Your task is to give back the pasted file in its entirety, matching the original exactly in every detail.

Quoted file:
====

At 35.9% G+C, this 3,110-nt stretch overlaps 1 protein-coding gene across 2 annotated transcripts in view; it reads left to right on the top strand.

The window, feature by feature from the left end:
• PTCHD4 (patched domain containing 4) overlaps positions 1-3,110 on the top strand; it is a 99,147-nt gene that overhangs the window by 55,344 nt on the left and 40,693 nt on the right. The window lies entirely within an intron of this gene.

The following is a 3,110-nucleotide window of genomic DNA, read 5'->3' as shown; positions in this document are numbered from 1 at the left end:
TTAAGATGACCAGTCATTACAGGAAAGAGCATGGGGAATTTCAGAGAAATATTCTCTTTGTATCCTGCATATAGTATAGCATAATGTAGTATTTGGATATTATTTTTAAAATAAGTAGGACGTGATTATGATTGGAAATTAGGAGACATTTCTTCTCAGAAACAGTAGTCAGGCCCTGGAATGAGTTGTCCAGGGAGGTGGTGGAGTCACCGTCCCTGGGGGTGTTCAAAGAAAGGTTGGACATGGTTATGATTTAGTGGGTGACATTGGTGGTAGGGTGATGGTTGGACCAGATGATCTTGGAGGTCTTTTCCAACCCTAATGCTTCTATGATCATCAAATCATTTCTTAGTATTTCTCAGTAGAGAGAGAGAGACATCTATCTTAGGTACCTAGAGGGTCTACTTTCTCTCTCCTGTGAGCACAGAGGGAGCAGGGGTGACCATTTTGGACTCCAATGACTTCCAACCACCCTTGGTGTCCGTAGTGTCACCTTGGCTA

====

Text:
At 35.9% G+C, this 3,110-nt stretch overlaps 1 protein-coding gene across 2 annotated transcripts in view; it reads left to right on the top strand.

The window, feature by feature from the left end:
• PTCHD4 (patched domain containing 4) overlaps positions 1-3,110 on the top strand; it is a 99,147-nt gene that overhangs the window by 55,344 nt on the left and 40,693 nt on the right. The window lies entirely within an intron of this gene.

The following is a 3,110-nucleotide window of genomic DNA, read 5'->3' as shown; positions in this document are numbered from 1 at the left end:
TTAAGATGACCAGTCATTACAGGAAAGAGCATGGGGAATTTCAGAGAAATATTCTCTTTGTATCCTGCATATAGTATAGCATAATGTAGTATTTGGATATTATTTTTAAAATAAGTAGGACGTGATTATGATTGGAAATTAGGAGACATTTCTTCTCAGAAACAGTAGTCAGGCCCTGGAATGAGTTGTCCAGGGAGGTGGTGGAGTCACCGTCCCTGGGGGTGTTCAAAGAAAGGTTGGACATGGTTATGATTTAGTGGGTGACATTGGTGGTAGGGTGATGGTTGGACCAGATGATCTTGGAGGTCTTTTCCAACCCTAATGCTTCTATGATCATCAAATCATTTCTTAGTATTTCTCAGTAGAGAGAGAGAGACATCTATCTTAGGTACCTAGAGGGTCTACTTTCTCTCTCCTGTGAGCACAGAGGGAGCAGGGGTGACCATTTTGGACTCCAATGACTTCCAACCACCCTTGGTGTCCGTAGTGTCACCTTGGCTA